Health Care Club co-presidents, Heather Langerman and Andrea Readhimer, both Daytime MBA ’15, shared their views on the club’s most important event, the Annual Health Care Conference and how leading the Health Care Club strengthened their MBA experience.
1. How did you determine the theme for this year’s Health Care Conference?
Heather Langerman: We consulted with faculty, HSM staff and corporate sponsors for relevant subjects along with polling students on where their interests lie. We also looked at what other schools have done and tried to do something different. Through this process, we tried to strike a balance of global vs. U.S. trends because a significant portion of Fuqua students are international.
Andrea Readhimer: With healthcare being so broad, our team identified a theme that was focused enough to provide a cohesive structure to the conference but broad enough to be relevant to multiple sectors within the industry.
2. What aspect of the Health Care Conference resonated most with you?
AR: How payers and providers are improving quality of care by using data and analytics to help physicians make better decisions.
3. What is up next for Fuqua’s HCC?
HL: We are getting the first year students ready for their summer internships. As for events, we are coordinating town hall meetings, where David Ridley and a speaker will hold a Q&A in a more intimate setting hoping to initiate a productive dialogue.
AR: Fine-tuning key roles for the newly instituted HSM Fellowship. Right now there is an overlap and coordination between the HCC and HSM Fellowship, but it will be an iterative process to figure out the different roles, long-term. Right now the HSM Fellowship is viewed as the strategy arm of the HSM student voice while the HCC is more involved with the tactical execution of that strategy.
4. What is the most fulfilling part of being co-presidents of the HCC?
HL: For me it’s watching our goals come to fruition.
• Getting to know first year students and making their experience fulfilling.
• Looking to build connections around the Duke/Durham community and continuing to strengthen them.
AR: On a macro level, I’m thrilled that I could attend the HSM program with no previous health care experience plus co-lead the HCC. On a micro level, I’m learning how to strike that balance between being a leader, while managing my peers and developing a collaborative team.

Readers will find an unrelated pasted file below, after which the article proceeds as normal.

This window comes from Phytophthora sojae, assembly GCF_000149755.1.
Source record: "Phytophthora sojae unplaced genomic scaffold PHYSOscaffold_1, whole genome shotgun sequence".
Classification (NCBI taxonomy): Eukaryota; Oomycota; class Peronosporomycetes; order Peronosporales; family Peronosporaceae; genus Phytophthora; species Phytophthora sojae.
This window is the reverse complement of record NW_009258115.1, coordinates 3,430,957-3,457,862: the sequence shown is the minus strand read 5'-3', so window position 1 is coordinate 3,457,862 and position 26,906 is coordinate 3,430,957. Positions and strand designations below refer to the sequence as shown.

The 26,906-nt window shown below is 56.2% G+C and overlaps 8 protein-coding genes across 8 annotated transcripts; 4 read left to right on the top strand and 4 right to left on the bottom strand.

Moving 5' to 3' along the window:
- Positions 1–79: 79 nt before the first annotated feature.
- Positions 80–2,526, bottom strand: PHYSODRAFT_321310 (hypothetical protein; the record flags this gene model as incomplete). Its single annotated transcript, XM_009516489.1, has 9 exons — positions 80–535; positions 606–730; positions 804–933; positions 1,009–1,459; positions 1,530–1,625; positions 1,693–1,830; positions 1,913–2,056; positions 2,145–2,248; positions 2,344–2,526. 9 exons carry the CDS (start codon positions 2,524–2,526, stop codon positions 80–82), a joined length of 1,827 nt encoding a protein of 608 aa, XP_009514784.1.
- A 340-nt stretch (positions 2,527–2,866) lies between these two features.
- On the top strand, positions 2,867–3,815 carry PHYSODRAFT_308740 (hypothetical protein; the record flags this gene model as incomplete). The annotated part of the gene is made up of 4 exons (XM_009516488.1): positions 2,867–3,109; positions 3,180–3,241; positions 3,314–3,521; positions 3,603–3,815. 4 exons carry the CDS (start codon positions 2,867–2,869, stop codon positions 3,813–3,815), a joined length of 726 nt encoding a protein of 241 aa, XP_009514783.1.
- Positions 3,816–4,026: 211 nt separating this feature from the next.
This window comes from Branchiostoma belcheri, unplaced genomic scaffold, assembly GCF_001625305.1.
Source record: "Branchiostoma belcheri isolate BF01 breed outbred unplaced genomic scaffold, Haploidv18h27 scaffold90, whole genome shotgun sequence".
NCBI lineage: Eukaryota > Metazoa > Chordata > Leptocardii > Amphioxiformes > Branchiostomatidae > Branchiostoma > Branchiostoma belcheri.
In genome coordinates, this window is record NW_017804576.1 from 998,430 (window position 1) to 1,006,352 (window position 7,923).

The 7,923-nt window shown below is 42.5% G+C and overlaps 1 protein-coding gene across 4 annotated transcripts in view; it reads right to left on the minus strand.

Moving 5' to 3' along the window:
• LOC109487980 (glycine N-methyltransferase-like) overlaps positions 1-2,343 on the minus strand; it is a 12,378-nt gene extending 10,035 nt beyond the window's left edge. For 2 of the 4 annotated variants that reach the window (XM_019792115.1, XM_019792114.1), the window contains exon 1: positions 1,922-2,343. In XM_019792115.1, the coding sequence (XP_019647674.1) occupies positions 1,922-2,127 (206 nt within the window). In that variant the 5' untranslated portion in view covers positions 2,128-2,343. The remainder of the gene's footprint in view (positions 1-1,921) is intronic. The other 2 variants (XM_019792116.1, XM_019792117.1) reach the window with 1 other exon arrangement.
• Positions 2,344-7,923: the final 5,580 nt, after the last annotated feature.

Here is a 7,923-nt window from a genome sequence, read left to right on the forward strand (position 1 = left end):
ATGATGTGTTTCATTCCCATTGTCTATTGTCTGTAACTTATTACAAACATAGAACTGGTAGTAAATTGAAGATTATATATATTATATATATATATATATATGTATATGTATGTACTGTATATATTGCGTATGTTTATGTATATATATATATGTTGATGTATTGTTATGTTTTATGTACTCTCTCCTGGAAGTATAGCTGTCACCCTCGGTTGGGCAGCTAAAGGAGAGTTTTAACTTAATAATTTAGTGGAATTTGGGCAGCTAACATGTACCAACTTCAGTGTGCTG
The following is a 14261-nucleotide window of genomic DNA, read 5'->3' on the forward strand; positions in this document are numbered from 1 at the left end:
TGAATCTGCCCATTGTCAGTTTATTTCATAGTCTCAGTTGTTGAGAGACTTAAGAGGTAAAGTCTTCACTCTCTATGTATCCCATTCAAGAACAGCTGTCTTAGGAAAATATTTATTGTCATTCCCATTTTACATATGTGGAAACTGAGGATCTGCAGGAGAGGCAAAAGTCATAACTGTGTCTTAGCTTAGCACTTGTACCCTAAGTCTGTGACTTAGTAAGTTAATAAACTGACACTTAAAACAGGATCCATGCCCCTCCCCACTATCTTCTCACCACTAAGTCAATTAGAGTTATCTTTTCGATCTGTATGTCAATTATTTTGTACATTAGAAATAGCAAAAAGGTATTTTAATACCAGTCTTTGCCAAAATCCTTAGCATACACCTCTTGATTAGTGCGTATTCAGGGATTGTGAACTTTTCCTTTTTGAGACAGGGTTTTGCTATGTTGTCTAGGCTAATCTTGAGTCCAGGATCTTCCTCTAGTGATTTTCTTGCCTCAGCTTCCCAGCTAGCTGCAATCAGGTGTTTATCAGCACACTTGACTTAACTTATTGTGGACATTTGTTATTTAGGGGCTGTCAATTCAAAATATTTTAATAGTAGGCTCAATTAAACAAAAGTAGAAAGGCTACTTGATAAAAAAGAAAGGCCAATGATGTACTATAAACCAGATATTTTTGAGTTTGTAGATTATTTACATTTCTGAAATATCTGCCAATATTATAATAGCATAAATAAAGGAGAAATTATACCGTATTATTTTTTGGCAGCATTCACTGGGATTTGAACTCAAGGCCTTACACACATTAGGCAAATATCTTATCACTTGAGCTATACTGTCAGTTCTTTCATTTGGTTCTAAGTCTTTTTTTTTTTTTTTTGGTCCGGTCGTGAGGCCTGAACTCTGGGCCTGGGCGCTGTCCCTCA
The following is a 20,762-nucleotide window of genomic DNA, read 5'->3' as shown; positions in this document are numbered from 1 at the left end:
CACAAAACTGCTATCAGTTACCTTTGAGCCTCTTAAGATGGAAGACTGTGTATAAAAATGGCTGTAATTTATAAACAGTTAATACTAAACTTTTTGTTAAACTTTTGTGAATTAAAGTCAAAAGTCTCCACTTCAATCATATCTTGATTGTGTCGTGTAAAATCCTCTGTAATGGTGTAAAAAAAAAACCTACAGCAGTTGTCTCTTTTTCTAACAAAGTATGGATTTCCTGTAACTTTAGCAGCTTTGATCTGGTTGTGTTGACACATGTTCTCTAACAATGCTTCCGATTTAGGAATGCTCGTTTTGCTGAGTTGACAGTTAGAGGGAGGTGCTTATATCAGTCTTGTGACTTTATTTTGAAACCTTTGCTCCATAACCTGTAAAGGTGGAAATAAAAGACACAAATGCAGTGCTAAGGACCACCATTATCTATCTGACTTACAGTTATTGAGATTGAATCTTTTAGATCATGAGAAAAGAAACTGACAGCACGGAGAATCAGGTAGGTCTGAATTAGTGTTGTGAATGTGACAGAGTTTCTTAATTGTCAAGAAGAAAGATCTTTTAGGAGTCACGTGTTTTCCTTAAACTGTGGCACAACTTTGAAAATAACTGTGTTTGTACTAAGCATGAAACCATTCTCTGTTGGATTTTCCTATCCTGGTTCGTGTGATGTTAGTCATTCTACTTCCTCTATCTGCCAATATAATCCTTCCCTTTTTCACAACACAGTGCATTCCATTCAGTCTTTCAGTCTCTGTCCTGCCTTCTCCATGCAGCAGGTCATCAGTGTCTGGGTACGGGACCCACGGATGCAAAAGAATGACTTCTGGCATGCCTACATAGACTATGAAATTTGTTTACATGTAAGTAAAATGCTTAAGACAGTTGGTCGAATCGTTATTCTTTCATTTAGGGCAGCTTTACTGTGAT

5. What role did HSM play in your decision to attend Fuqua?
HL: I initially looked at public health programs but felt that an MBA would have the greatest impact in the health care space. Fuqua was my first choice because of their strong sense of community and the opportunities within Duke Hospital.
AR: The robust HSM program was definitely my deciding factor.
6. What do you see as the greatest opportunity and challenge in health care?
HL: I’m interested in health care more from a public health perspective, and tend to look at the whole person and how health care delivery can impact one’s entire life. Health care doesn’t just happen at the doctor’s office, but at work and home.
7. What are your plans post Fuqua?
HL: I’m moving to Columbus, Ohio to work for Cardinal Health in their corporate strategy department. I interned there and am looking forward to going back to the Midwest.
AR: I’m going to be part of the Commercial Leadership Development Program for Janssen Pharmaceuticals, a division of Johnson & Johnson.
8. What’s the most important thing you learned from HSM while at Fuqua?
HL: The experiential learning opportunities helped me apply what I learned in real life. I did a Client Consulting Practicum with a hospital in rural Georgia and worked with Duke Home Care and Hospice where I shadowed clinicians and made home visits.
AR: As someone with little previous industry experience, the HSM program has helped me come away with a much stronger grasp of the industry’s complexities, a deeper understanding of the drivers of the widely publicized “healthcare crisis,” and an excitement for the vast career opportunities.